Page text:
He was born on May 24 in the village of Sarabha (in Ludhiana district) in 1896, and was brought up with immense care and love. Having lost his father at a very tender age, his grandfather, Sardar Mangal Singh, brought him up. After his initial education at the village school, Kartar Singh took admission in the Khalsa School, Ludhiana.
Academically, he was an average student, who was good at playing pranks on others and was called ‘aflatoon‘ by his classmates. He was loved by everyone, had a separate group and was a leading sportsman in his school. He possessed all the qualities of a leader.
After studying up to class 9, he left for Odisha to stay with his uncle. Having passed his matriculation examination there, he joined college in 1910-1911. He desired to go to the US, and his family supported him on this decision.
In those days, whenever an Indian landed in America, the Immigration Department officer would often confront them with numerous complex and puzzling questions deliberately devised to justify their rejection, thereby causing heavy financial loss for the person, and often forcing them to return frustrated and humiliated.
In 1912, after landing at the San Francisco Airport, the immigration authorities quarantined him for special questioning. On being questioned by the officer, he replied, “I have come here for studies.” The officer said, “Didn’t you find any place to study in India?” He answered, “I have come for higher studies and intend to take admission in the University of California for that purpose.”
“And if you are denied permission to land?” the officer asked. To this, Kartar Singh replied, “I would consider that a grave injustice. If hurdles are created in the path of students, the progress of the world will stop. Who knows the education here might empower me to accomplish some great deed for the good of the world. In case I am disallowed to disembark, won’t the world suffer due to the lack of that great deed?” Impressed with his answer, the officer allowed him to disembark.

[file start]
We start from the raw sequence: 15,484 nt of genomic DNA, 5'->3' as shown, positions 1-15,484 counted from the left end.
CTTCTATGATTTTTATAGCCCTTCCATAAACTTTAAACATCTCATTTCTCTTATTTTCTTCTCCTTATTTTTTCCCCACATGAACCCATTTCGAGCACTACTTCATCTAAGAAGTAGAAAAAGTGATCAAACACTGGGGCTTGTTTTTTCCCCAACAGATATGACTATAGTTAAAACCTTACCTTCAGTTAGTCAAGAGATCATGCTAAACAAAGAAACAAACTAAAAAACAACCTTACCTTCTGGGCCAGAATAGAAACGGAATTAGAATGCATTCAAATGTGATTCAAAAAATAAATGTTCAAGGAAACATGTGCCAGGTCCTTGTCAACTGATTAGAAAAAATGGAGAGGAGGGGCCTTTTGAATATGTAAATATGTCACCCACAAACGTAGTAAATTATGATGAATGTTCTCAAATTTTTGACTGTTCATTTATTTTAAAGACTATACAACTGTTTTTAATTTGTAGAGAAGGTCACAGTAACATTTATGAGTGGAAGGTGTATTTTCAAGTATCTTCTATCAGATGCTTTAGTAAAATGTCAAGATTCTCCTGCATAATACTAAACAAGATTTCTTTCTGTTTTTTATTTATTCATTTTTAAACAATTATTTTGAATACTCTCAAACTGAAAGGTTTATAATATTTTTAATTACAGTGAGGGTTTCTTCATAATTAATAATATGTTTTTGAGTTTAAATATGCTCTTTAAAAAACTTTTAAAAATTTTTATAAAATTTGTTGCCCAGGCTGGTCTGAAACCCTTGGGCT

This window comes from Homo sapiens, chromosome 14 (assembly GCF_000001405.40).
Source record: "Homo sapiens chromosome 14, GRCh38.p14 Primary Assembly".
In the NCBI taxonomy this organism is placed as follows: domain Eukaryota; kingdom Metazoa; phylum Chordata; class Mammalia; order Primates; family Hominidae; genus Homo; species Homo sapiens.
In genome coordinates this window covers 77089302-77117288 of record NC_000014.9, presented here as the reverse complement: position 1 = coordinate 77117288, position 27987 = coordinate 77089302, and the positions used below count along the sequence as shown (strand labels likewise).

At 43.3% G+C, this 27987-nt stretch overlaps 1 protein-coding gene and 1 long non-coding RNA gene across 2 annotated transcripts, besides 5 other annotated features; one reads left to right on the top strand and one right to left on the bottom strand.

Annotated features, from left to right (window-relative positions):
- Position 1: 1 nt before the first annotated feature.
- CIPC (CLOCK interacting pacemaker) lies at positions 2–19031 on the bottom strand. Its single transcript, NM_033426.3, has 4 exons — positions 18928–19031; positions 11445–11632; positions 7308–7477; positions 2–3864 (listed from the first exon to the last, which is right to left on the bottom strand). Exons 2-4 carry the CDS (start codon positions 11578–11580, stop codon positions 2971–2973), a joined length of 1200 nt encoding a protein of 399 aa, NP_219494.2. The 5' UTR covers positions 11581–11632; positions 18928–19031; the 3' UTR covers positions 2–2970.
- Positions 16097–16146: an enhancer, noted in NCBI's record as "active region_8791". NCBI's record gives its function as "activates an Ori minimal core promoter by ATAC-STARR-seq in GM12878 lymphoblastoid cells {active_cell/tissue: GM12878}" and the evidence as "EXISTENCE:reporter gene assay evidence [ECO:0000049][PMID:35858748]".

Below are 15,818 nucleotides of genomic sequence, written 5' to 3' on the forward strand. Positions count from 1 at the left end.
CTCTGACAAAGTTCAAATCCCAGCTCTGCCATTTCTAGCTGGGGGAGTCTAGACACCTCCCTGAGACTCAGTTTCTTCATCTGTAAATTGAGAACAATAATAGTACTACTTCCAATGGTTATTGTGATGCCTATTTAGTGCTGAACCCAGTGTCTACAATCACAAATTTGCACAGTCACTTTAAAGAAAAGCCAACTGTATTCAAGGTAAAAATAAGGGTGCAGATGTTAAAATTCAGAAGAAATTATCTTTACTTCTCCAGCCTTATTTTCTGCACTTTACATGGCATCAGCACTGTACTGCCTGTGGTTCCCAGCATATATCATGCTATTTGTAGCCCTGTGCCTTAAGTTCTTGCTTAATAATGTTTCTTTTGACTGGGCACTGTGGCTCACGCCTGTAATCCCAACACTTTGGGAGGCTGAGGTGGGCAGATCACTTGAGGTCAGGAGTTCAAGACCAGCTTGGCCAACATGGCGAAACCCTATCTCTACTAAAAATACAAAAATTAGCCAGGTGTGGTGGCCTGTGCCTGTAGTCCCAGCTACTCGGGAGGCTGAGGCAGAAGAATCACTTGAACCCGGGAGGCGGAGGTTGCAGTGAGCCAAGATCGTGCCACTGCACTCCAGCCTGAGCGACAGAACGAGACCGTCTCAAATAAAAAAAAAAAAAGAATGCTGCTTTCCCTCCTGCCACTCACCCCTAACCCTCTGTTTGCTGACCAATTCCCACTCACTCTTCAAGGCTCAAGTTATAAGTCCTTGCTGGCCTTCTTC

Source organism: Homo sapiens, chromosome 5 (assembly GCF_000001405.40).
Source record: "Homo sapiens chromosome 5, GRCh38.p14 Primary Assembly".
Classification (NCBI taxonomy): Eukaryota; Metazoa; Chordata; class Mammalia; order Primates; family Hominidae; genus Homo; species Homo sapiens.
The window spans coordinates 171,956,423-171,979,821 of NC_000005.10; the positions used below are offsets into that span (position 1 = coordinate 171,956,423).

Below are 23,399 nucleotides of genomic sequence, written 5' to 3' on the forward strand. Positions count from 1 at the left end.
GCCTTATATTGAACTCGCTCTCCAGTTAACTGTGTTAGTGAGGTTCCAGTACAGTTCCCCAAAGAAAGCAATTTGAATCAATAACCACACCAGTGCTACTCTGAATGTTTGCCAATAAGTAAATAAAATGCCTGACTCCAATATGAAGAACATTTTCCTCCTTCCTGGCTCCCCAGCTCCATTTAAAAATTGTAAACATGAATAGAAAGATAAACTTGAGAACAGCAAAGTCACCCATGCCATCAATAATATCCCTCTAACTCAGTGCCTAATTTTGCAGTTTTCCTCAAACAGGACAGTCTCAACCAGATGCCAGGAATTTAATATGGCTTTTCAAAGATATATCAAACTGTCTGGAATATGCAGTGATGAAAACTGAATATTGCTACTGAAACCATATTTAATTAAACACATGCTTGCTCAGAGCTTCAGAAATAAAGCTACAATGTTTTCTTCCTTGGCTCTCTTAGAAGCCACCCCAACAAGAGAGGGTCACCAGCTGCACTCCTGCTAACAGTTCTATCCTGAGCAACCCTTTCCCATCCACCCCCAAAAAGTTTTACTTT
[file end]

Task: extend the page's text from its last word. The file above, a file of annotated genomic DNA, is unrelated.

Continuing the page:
However, his sensitive soul suffered deep wounds at each and every step after landing in the supposedly ‘free’ nation. He heard phrases like ‘damn Hindoo’ and ‘black coolie’ from white Americans. The lack of respect for his country disturbed him. The image of an enslaved, shackled, insulted, helpless, impotent India would often flash in front of his eyes.
The determination to liberate his country from foreign rule also strengthened. How would the country gain independence – this was the main challenge before him. And, before giving much thought, he started organising Indian workers in the US, instilling a love for freedom in them. He would spend hours with each individual, impressing upon them the sentiment that death is many-a-time preferable to the humiliating life of a slave.
After the commencement of this task, many others joined him – and in May 1912, a meeting was organised by six people who pledged to sacrifice their body and soul for securing freedom for the nation. In the meantime, Gyani Bhagwan Singh, an exiled patriot from Punjab, also reached there. Meetings were held at a hectic pace, where ideas would be disseminated, and the groundwork prepared.
Thereafter, the need for a paper for propaganda purposes was felt. A newspaper named “Ghadar” was launched. The first edition of this paper was published in November 1913 – and our hero, Kartar Singh, was a member of the editorial board. He would write fervently and print it himself on the hand-press [from “Ghadr Movement Original Documents Vol.I-B“, 2014].
Kartar Singh was a zealously rebellious young man. When exhausted by his work at the hand-press, he would sing this Punjabi song: